Tekmar heating controls, Fujitsu split A/C

Hello. New to this forum, New to HA entirely. I’ve been looking at automation solutions and have a few questions about hardware interfacing with HA.

The heat in my house is run by a Tekmar controller, which manages everything. The controller has available for it either a serial or a usb interface and there are drivers for some commercial home autatiom systems. I’m wondering if anyone has written drivers for it for HA. I’d really rather not reinvent the wheel…

Additionally, the house has Fujitsu ductless A/C. 2 external units connected to 8 internal units. Does anyone have a good solution for integrating control of these? I’ve seen some products that seem to be IR blasters, but those would need to be one per room. Are there any solutions that can be connected to the outdoor units to control the lot? I don’t know if the units have that sort of capability. If it has to be IR, that’s fine, what solutions have people gotten to work?


I’m new to Home Assistant and I’m currently in the planning stage for my new home, trying to find out which “home automation friendly” components I should use.

For my hydronic in floor heating system most contractors here (in Canada) suggested a Tekmar controller. I also heard from Tekmar that this system can be integrated with home automation systems using their 482 gateway. But as far as I can find, nobody has ever used that, or?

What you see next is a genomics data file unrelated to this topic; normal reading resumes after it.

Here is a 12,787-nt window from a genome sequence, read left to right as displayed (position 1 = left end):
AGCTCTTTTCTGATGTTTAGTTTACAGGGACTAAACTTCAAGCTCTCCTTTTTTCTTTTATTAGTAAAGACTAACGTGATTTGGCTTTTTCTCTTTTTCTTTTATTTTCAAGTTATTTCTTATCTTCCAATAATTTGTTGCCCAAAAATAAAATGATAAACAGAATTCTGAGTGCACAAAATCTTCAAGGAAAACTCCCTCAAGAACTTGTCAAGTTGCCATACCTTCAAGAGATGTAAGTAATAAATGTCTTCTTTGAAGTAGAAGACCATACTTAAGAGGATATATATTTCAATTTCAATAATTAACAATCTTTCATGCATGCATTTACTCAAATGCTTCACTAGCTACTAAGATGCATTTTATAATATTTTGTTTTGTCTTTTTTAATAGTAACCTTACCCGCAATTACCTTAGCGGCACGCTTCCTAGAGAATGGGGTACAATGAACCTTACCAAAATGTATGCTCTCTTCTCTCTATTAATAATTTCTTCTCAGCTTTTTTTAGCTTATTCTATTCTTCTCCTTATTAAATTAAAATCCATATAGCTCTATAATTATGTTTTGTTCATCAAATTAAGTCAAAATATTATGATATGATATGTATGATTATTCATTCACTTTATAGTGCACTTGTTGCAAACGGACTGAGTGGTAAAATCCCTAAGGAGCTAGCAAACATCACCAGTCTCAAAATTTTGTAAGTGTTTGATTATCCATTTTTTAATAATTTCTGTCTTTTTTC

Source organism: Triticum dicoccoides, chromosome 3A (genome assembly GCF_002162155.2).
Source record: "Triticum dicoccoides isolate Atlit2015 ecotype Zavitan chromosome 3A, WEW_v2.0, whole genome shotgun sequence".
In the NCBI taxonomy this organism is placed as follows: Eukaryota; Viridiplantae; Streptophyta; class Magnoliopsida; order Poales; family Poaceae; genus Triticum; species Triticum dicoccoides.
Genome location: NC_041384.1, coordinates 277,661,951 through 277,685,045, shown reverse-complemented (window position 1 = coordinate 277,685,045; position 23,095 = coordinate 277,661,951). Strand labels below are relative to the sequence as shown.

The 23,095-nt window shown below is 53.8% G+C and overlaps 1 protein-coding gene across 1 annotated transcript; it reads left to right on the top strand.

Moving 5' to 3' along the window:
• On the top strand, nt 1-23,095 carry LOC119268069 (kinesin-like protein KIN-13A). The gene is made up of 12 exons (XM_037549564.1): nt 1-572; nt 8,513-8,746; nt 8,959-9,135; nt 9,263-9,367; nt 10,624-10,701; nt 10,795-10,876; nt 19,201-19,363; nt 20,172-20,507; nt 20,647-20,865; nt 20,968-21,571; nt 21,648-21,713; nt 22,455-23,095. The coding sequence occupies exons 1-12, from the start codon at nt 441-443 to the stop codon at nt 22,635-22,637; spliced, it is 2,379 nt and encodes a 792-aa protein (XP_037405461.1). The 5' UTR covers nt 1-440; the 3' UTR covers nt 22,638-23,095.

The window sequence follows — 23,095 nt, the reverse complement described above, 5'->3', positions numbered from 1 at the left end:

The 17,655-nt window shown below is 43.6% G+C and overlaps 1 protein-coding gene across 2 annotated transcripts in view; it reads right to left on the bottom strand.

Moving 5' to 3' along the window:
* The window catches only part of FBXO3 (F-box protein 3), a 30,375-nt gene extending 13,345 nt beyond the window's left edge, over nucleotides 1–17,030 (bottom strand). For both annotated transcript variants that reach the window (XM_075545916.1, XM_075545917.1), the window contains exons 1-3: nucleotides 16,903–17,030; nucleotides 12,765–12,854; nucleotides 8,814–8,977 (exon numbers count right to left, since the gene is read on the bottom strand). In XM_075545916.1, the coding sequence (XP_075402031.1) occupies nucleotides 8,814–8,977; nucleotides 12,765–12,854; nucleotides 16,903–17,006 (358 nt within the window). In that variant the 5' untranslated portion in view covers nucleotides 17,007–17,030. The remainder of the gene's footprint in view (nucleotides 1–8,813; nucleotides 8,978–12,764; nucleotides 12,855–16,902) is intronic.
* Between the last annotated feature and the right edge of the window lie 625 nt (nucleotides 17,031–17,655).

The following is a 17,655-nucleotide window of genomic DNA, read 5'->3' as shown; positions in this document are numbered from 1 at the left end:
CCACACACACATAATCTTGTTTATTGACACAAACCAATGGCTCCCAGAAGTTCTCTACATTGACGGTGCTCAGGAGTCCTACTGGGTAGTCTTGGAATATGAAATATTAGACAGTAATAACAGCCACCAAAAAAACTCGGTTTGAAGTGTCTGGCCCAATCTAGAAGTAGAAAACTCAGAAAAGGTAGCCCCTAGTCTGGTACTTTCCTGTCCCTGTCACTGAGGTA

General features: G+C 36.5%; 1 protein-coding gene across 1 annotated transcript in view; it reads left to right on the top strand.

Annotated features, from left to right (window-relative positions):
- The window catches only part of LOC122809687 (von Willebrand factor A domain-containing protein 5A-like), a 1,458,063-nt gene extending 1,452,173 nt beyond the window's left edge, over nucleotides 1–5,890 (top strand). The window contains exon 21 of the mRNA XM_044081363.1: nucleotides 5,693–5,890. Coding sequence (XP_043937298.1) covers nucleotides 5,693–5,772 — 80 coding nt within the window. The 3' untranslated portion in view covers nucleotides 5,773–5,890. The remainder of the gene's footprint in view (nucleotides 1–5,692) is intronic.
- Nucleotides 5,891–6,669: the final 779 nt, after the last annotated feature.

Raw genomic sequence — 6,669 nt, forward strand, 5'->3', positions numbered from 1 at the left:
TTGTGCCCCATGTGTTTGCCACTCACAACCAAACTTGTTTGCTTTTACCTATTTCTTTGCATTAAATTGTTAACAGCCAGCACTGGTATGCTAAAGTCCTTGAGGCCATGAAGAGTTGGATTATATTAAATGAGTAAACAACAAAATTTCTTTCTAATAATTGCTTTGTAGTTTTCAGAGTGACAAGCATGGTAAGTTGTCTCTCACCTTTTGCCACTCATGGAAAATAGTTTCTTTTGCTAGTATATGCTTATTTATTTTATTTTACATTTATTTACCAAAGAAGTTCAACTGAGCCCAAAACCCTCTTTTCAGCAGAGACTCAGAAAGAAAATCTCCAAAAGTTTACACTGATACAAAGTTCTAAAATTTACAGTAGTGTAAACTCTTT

If anybody else likes to use Tekmar controllers, maybe we can join forces to create a solution for this?

Sorry it took so long to reply, I tend not to be on the forum that often.

Tekmar has been amazing for heat control - used it in my current house and previous one - highly recommend it. But no good integration with HA to date.

There are two interfaces possible:

  1. The 482 gateway. This is an RS232 gateway, with a published serial protocol. It should be possible to connect something like a Wemos D1 with a level shifter to it. But someone would need to write a complete library to process the protocol into something useful. Either on the D1, or have the D1 just pass the raw data to HA and write a component that processes it. But I think it’ll be non-trivial to do so. There are drivers for it for some of the big proprietary home automation systems, no clue if they can be reverse engineered.

  2. The 485 “internet gateway”. This is an ethernet/wifi gateway which acts as a web server. The system can be controlled from its web page with a browser. However, there’s no published API or protocol for it. I’ve seen someone claim they reverse-engineered it for integration to a different, proprietary, automation system, but can’t find it again. I suspect it uses a RESTful interface, so it might be easier to integrate to HA, but without a published API there’s no guarantee,